The Low Carb Diabetic

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    Knowledgeable Patients

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    chris c
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    Knowledgeable Patients

    Post by chris c on Fri Feb 24 2017, 23:51

    http://bmjopen.bmj.com/content/3/11/e003583

    pdf available

    Type 1 diabetics who have taken the DAFNE course and how they are treated by their Medical Professionals.

    A number of well controlled Type 1s have criticised the DAFNE courses, mainly for their insistence of the Normal Eating (ie. high carb) and their insistence on NOT doing postprandial testing, you're only supposed to test again before your next meal to calculate your insulin dose.

    OTOH there's general praise for the BDEC online course (Bournemouth Diabetes and Endocrinology Centre)
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    Andy12345
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    Re: Knowledgeable Patients

    Post by Andy12345 on Sat Feb 25 2017, 05:41

    Insistence on not doing post test? How on earth can that be reasonable? It's like saying "don't check the results, it works! Trust me"
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    mo1905
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    Re: Knowledgeable Patients

    Post by mo1905 on Sat Feb 25 2017, 17:03

    I have attended DAFNE and the 2hr post testing was discussed quite a bit. Most people there I am sure still do these tests. The DAFNE instructors preach that once you know your insulin/carb ratio, there is no need ( unless exceptional circumstances or a new food or something ). They go on to say that they don't encourage testing after meals as they don't want us injecting again with insulin still active in the system. In some respects, I see their point. I do still test occasionally after meals but not as often as I used to. DAFNE is useful for a lot of diabetics who haven't really got to grips with the condition and are not really interested in self education as much as regular forum members for instance.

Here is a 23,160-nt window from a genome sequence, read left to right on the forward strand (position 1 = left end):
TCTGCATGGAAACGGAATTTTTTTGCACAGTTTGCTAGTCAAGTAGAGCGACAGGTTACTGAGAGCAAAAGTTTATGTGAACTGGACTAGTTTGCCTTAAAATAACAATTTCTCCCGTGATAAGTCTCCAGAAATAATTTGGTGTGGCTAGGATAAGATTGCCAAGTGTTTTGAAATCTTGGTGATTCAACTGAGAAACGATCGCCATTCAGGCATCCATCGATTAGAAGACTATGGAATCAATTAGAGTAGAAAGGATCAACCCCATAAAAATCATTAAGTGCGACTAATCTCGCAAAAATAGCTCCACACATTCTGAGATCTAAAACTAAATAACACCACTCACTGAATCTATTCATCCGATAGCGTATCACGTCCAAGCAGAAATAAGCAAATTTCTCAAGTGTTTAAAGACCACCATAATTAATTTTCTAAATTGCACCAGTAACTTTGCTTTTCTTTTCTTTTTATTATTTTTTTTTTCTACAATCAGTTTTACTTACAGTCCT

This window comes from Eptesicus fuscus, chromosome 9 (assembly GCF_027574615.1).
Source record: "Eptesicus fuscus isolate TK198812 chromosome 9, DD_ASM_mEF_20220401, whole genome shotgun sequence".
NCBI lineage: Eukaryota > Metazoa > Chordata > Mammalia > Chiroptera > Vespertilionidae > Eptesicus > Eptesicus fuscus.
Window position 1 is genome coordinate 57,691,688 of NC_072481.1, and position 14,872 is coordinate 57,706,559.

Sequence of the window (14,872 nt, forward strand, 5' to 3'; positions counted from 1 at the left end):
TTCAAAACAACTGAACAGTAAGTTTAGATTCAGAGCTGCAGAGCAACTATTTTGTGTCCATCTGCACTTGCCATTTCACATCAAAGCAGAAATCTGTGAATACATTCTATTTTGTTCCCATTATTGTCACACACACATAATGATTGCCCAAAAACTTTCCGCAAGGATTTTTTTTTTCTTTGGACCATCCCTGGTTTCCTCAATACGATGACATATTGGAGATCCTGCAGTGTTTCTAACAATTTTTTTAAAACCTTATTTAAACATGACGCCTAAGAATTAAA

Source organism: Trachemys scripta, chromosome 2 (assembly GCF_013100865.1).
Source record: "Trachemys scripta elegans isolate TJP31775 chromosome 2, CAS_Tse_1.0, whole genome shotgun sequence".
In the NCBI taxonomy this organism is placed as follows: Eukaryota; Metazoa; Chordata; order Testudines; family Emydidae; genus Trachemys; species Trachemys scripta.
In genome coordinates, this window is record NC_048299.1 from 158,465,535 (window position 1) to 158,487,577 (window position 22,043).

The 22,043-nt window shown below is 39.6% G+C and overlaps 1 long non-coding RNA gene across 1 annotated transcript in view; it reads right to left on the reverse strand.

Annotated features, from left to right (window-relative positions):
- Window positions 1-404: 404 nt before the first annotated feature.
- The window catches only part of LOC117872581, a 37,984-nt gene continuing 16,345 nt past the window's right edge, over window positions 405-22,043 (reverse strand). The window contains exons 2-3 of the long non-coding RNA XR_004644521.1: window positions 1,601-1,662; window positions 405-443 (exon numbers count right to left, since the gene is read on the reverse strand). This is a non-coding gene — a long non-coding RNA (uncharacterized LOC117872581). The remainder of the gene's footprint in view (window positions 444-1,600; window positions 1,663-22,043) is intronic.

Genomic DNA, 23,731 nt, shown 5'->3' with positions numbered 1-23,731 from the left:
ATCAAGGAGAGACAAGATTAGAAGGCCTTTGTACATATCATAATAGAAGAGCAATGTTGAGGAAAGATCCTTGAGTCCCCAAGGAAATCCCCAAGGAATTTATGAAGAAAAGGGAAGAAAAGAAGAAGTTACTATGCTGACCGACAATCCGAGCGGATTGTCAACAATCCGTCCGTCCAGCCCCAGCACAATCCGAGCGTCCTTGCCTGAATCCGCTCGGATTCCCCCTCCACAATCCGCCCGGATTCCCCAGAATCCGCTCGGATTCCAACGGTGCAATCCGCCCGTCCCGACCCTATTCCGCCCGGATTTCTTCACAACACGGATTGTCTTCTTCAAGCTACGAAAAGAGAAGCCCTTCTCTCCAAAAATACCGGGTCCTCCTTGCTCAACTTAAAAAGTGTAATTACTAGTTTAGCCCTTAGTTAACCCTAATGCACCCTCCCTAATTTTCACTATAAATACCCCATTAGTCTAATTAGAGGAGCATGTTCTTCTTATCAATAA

I did learn some things and because of forums like this, I knew when to question or ignore.


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    Type1, Humalog and Solostar, Metformin, Lisinopril ( BP ), last HbA1C 41 ( 5.9% ), 20th Oct 2014, HbA1C 43 ( 6.1% ) 9th Mar 2015.
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    chris c
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    Re: Knowledgeable Patients

    Post by chris c on Sat Feb 25 2017, 22:45

    Yes, I suspect "take what you need and leave the rest" is probably a good plan. However while "insulin stacking" isn't such a good idea, most of the well controlled Type 1s I've come across are prepared to inject more to knock down an unexpected spike (and carry glucose tabs or similar in case they overdo it) and have significantly better A1cs than the rest, some significantly better than me or many "nondiabetics".

    Of course low carb is a total game changer. I've seen a few Type 1s who have good control on up to 150g carbs but not many above that.

    Actively preventing Type 1s from having enough strips to test as required ought to be charged as attempted murder. But then a lot of doctors still seem to believe that postprandial BG spikes are "perfectly normal" despite all the research that says otherwise. Probably one reason for the huge increase in "double diabetes" - insulin resistant Type 1s who also have to take Type 2 meds. Even a decade or so ago this was not common.

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